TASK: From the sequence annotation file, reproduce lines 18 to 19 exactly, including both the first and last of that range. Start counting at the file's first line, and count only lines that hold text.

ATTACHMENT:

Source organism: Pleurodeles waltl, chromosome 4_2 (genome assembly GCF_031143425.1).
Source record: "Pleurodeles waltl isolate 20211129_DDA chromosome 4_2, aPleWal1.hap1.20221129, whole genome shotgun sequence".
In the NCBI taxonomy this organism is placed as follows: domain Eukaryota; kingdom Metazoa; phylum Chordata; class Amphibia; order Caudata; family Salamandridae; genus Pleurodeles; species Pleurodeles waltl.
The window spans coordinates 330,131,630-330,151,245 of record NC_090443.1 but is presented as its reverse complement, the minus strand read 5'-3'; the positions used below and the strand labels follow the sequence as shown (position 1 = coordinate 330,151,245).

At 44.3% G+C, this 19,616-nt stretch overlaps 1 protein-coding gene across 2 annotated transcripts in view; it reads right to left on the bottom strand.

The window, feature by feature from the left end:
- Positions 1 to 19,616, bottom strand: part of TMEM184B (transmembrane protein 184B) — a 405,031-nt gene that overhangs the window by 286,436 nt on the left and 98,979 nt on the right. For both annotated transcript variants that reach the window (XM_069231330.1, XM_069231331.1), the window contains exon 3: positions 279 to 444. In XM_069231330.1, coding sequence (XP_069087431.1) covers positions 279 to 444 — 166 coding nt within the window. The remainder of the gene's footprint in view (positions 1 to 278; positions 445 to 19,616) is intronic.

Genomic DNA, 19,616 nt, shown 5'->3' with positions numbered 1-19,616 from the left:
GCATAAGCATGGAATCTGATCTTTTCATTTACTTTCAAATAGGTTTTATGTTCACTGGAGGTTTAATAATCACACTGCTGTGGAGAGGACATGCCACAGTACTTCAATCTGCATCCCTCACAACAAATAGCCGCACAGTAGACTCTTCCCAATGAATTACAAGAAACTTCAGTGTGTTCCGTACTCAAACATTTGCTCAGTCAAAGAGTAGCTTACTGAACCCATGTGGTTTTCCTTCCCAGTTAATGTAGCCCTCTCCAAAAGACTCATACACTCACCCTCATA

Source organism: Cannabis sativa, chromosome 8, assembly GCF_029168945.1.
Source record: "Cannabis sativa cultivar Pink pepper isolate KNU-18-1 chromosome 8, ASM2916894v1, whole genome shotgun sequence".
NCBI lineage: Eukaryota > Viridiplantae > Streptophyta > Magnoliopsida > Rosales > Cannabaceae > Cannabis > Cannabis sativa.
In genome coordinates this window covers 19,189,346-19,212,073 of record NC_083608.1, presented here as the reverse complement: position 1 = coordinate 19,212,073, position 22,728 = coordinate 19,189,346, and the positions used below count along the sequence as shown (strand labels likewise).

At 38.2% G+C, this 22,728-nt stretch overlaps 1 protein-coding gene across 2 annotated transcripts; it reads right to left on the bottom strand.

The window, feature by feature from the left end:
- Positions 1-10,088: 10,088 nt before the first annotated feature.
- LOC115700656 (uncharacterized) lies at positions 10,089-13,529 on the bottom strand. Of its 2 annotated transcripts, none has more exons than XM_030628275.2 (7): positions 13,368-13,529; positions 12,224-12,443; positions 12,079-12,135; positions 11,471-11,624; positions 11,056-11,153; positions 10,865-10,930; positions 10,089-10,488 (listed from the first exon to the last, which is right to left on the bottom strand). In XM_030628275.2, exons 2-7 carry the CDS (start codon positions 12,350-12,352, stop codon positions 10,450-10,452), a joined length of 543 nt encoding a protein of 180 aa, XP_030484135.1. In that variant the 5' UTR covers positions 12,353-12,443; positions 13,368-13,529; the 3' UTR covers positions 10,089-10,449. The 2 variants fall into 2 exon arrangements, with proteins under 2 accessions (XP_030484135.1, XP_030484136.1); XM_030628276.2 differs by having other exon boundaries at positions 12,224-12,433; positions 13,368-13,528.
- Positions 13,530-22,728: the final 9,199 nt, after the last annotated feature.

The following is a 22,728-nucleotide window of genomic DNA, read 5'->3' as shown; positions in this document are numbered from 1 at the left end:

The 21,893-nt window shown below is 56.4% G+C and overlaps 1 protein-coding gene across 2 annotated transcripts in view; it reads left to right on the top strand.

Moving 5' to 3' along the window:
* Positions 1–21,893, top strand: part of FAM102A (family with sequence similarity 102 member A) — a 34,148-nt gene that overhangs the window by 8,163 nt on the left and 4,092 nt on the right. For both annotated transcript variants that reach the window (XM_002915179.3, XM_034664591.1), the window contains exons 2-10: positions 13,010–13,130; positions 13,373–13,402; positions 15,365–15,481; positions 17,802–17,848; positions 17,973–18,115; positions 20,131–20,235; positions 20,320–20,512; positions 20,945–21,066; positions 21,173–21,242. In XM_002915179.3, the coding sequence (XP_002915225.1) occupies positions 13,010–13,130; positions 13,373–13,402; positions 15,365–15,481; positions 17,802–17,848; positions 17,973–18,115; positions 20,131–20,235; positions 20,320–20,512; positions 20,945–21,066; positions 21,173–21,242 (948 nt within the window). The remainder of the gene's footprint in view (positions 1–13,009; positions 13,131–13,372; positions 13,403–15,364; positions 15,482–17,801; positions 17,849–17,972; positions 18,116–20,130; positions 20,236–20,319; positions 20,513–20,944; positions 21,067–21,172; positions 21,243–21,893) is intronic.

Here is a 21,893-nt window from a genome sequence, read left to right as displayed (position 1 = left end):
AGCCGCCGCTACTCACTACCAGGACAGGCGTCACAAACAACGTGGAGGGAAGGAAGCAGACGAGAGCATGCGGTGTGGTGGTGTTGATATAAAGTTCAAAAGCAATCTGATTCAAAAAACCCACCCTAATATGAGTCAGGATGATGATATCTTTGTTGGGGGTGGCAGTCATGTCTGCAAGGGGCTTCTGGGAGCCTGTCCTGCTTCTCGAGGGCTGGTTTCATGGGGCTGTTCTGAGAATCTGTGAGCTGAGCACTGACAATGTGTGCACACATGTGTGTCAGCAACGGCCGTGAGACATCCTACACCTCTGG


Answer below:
- Positions 13,530-22,728: the final 9,199 nt, after the last annotated feature.

The following is a 22,728-nucleotide window of genomic DNA, read 5'->3' as shown; positions in this document are numbered from 1 at the left end: